Flare -ups: The sudden surge of UC symptoms or the return of UC symptoms abruptly.

Gastroenterologist: A physician who focuses on diagnosing and treating illnesses of the digestive system affecting the food pipe, stomach, small and large bowels, rectum, liver, gallbladder, or pancreas.

Ileum: The lowest part of the small intestine that connects to the large intestine.

Pan-ulcerative colitis: A type of UC affecting the whole large intestine.


UC is a progressive condition that does not improve on its own. If not treated, symptoms may continue to worsen, and swelling may spread within the colon (large intestine). There is also a risk of further injury to the lining of the colon with every flare-up. This can make it tougher for a person to cope with the condition going forward. Leaving UC untreated in children can limit and delay their growth and development.

If UC is untreated, it may cause:

Nutritional deficiencies

Loss of appetite

Swollen abdomen


Unintended weight loss



Rapid heartbeat

Bleeding from the rectum

Ruptured bowel

Greater risk of colon cancer

Other complications may include:


Skin problems

Painful red eye

Bone loss

Liver problems

Remember, one does not necessarily have to face these complications if
a doctor's help is taken early on.


When to visit a doctor?
One should immediately seek medical help in case of:

  • Breathing difficulty
  • Fast heartbeat
  • High temperature (fever)
  • Blood in the stools becoming more prominent

There is no specific trigger for flare-ups in most people, although a gut infection can seldom be the cause.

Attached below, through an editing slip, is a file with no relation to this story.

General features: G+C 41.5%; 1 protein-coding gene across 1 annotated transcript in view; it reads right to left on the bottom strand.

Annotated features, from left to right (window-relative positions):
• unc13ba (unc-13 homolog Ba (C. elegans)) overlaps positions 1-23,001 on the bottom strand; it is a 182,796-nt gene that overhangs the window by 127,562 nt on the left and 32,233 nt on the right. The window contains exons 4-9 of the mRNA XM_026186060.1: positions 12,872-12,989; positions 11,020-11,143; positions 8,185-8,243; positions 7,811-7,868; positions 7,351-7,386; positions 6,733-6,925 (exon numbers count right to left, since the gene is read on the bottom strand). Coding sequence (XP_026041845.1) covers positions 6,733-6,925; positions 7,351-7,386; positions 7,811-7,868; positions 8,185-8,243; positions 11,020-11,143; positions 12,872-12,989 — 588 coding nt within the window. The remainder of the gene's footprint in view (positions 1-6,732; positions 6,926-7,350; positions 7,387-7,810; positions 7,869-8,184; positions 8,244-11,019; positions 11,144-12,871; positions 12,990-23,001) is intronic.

What should one know regarding the diagnosis of ulcerative colitis?

The doctor will enquire about one’s symptoms and their medical history first.
Subsequently, the doctor may carry out the following tests:

Physical examination

A doctor will check the abdomen or anal portion of a person for swelling, tenderness, or soreness

Blood / Stool Tests

To check for certain factors which are responsible for UC

Imaging tests

X-ray or CT scan to rule out serious complications and a detailed examination of the rectum and colon

Other tests that may be carried out include:

  • Endoscopy: A doctor uses a flexible tube to examine one's stomach, esophagus, and small intestine
  • Biopsy: A surgeon removes a tissue sample from one's colon for analysis
  • Flexible sigmoidoscopy: A type of endoscopy, during which, a doctor inserts a long, flexible tube into the rectum so that they can examine it, the sigmoid colon, and part of the descending colon. Flexible sigmoidoscopy is also known as sigmoidoscopy
  • Colonoscopy: During a colonoscopy, a doctor inserts a lighted scope called a colonoscope into the rectum to examine the inside of one's colon. It’s also a type of endoscopy


What does the treatment include?

Below are few treatment approaches for treating UC. The doctor will choose an approach that is best suited for an individual based on the condition and disease severity:

Lifestyle changes

Changes in the diet and certain exercises might help


Help in relieving pain, prevent or slow down the disease, and enable a person to live well


Based on the disease severity, a doctor may recommend surgery which usually involves removing the affected parts of the large intestine (colon)